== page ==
Variable length argument lists use the same syntax as they do in C:

-(void)doStuff: (id)format,...;

Finally, when we are done declaring the object we need to tell the compiler we are finally finished by saying:


Everything from here on is considered to be not of this object. You can continue to declare objects, use typedefs or any other C language stuff you would put into a header.

A Small Blurb on Names

Method names will be everything but the +/-, types, and arguments. For instance, the method "-(void)say:(String*)what to:(String*)name" will be "say:to:" internally. If you have applied the gdb ObjC patch, then this is also how you refer to methods by name.

Also, you must keep in mind that ObjC is most often processed into C and passed to the C compiler. Names get changed so you must be aware of this and not do things that might trick the compiler.....like

-roll:(int)count d:(int)sides;

In this case, both methods will get turned into the following C function by gcc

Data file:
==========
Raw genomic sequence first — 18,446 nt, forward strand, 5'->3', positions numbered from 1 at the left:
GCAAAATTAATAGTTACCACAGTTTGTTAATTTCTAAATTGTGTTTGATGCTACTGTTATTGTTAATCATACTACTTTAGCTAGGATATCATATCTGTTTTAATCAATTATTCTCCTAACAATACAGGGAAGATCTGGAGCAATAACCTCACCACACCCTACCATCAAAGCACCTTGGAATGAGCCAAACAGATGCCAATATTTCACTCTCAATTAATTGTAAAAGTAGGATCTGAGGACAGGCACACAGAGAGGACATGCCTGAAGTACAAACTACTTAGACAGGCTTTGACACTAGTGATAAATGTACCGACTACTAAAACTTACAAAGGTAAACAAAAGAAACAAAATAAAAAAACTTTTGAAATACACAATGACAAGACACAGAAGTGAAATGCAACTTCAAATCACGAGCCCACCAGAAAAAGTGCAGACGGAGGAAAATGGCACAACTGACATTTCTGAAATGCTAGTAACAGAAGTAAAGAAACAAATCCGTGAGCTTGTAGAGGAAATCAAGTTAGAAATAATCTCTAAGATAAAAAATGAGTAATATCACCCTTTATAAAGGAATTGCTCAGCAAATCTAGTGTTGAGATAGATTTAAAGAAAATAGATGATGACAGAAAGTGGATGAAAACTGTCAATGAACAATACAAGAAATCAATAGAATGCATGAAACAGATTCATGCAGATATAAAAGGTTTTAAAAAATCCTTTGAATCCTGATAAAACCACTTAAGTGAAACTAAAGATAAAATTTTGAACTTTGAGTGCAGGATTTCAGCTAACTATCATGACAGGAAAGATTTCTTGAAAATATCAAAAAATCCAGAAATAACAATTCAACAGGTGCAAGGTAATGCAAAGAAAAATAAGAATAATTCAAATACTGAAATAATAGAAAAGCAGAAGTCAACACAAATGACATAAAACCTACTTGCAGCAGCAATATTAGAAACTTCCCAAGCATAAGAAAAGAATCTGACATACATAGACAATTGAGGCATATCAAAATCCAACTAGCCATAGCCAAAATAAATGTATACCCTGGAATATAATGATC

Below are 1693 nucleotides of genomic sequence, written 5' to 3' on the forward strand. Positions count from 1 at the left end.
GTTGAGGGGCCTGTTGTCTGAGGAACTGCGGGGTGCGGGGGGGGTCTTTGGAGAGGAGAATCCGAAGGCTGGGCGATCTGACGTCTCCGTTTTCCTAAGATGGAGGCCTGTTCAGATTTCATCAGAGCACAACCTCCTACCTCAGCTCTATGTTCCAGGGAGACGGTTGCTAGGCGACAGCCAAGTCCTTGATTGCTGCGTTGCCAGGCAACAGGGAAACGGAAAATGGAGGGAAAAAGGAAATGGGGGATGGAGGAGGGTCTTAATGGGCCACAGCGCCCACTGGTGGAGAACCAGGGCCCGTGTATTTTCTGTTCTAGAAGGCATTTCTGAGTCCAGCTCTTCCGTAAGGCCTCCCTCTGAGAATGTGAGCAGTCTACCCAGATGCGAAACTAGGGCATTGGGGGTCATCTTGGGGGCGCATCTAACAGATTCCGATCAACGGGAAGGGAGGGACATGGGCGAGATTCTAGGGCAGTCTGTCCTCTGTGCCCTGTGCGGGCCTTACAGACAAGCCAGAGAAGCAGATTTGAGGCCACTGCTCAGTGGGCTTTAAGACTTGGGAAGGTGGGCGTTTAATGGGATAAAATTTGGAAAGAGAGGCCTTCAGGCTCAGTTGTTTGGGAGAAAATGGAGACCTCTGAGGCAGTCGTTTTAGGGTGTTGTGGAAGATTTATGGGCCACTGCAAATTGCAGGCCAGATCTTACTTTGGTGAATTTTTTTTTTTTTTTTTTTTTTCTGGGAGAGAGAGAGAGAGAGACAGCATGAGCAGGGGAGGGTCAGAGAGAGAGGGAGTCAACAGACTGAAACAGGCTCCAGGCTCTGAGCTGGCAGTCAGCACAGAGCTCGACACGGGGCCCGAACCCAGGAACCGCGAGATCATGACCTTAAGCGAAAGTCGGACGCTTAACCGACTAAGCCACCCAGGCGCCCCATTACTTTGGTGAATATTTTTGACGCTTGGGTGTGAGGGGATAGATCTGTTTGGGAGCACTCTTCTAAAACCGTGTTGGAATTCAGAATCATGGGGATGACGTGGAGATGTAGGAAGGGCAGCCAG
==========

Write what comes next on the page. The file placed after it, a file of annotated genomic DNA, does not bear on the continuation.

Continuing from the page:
This happened to me, so believe me, you must be careful, if I were you I would not use the '_' in the middle of any method names. The start should(TM) be ok.


Since you use messages quite a lot in the implementation, we must first discuss what they are and how to express them in syntax. A message is simply the invocation of one of an objects methods. We call them messages in OOP because it is like sending a message to an object telling it to do something. You express a message by saying the object's name, followed by the method you wish it to perform with any arguments you are sending it, enclosed within '[' ']'.

For example:

[object jumpAround];
[object jump:forward];